It took them 1 month to get someone in the house but that's because I went to them a few days before the start of the next month which is a rough time trying to get someone to sign a lease.

Rent it going up and up so unless you REALLY want the extra security I would only do have the tenants sign a year lease. For instance, I could already rent my place out for $100 more a month.

Also, look into doing a streamlined refinance. Even if you had a really good mortgage rate rates are really low right now so it could save you even more money making it an even better idea to rent out.
posted by zephyr_words at 9:01 AM on June 26, 2012 [3 favorites]

In early 2008 I moved from central Massachusetts (Worcester area) to the DC suburbs for a job. I attempted to rent my house out AND had it on the market. No one bit on the rental (and it was on the market for a year and a half before it sold). I was paying a mortgage on my empty house in MA and apartment rent in northern Virginia and that HURT my finances considerably -- particularly when my insurance company decided to cancel my homeowner's insurance because they "somehow discovered" my house was vacant -- you have no idea how difficult it is to get insurance on a vacant home, and once you find it, the premium rates are usurious (I paid 4x my homeowner's premium to keep that house insured because it was vacant -- and I was in a fairly desirable suburb).

Now, the DC area has weathered the housing crisis a bit better than most areas due to government employment. I had the disadvantage of my house being quite far from Boston so jobs weren't as plentiful. Depending on how close you are to DC you will likely be able to rent your house for a decent rate. (I was not underwater, though, so I could afford to take that risk; you may not be.)

My suggestion would be to put it up for sale and for rent at the same time, if possible. Chances are if you get a renter, your rental income will at least cover your mortgage/taxes/insurance payment.

Failing that, see if your bank will accept a short sale. That doesn't hurt your credit nearly as much as a foreclosure would, and presumably you are still current on your mortgage payments.
posted by tckma at 9:58 AM on June 26, 2012

It seems to me that there's little risk and little lost by first trying B, with A or C as your fallback. Even if your rental loses money, it would presumably be less than the monthly outflow to pay off 25-50k in just a few years. And then you retain an asset that presumably will recover its value, rather than locking in your losses. Even if you assume the market will not recover and you'll always end up owing that 25-50k, why not still rent it out, lose a few hundred every month, and save whatever else you would've made in loan payments under Option A to close that 25-50k gap, while the money is loaned to you at 5% (or whatever your mortgage interest rate is), rather than at whatever interest rate your unsecured line of credit would be. You may even end up being able to use the rental's passive losses to offset some of your income, but don't take my word for that -- ask an accountant to help you analyze the tax implications. Then, worst case scenario, if it doesn't rent out or B falls through for some reason, you could look into option A or C. Just retain the money you would otherwise put into repairs and upgrades now to use after any renters.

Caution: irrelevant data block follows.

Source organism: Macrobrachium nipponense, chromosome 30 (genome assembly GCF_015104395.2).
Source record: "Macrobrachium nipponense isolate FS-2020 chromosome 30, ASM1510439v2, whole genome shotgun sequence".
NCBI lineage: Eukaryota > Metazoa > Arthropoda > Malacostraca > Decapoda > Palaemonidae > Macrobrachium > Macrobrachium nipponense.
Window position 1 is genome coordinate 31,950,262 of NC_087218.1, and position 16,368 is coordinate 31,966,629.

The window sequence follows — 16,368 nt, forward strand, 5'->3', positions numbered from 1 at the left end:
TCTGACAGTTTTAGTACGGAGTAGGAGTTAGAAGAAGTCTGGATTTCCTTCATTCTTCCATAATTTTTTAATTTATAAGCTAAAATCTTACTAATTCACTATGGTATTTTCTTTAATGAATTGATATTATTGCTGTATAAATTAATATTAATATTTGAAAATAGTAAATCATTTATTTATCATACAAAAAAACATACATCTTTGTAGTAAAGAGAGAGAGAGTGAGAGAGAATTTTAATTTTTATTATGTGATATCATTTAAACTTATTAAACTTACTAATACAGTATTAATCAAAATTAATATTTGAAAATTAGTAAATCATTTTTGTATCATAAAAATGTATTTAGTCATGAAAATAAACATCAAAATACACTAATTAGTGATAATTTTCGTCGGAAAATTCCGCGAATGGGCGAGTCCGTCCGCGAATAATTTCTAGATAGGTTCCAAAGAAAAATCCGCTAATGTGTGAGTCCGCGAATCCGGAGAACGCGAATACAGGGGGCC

posted by salvia at 1:45 PM on June 26, 2012

Depending on where in Maryland you are, your best option is probably to rent it out - it is an owner's market if you are renting. We were looking for a house to rent for a couple of months in the DC area and most of the time by the time we replied to an ad, the house was already gone. There are tons of crazy people like me that will spend more to rent a house than we would on a mortgage for the same house for a number of reasons - in my case it's that we're not ready to commit to living in DC for long enough to make buying a house worth it, but also people who need a house b/c they were recently divorced, people who are stationed in DC temporarily (military, diplomat, world bank/IMF, non-profit, IT, etc...), etc...

In terms of finding a property management company - search online, and look on Angie's List and any local real estate forum for recommendations. I read somewhere that there is a website specifically for renting to military families that people highly recommend - I think.
posted by echo0720 at 5:39 PM on June 26, 2012

Deed in Lieu or short sale offer and compromise. IRS forgiveness of debt exemption expires this year, and if you are underwater, just get out and move on with your real life. I'd also put a shade-tree half-retired real estate attorney on retainer in order to respond to all written correspondence plus make phone calls to keep me updated. If the stress or fear became too great, I would not rule out a Bankruptcy if I was under thirty and had toddler aged children. I am not an attorney, nor ever wanted to be.
posted by vozworth at 7:15 PM on June 26, 2012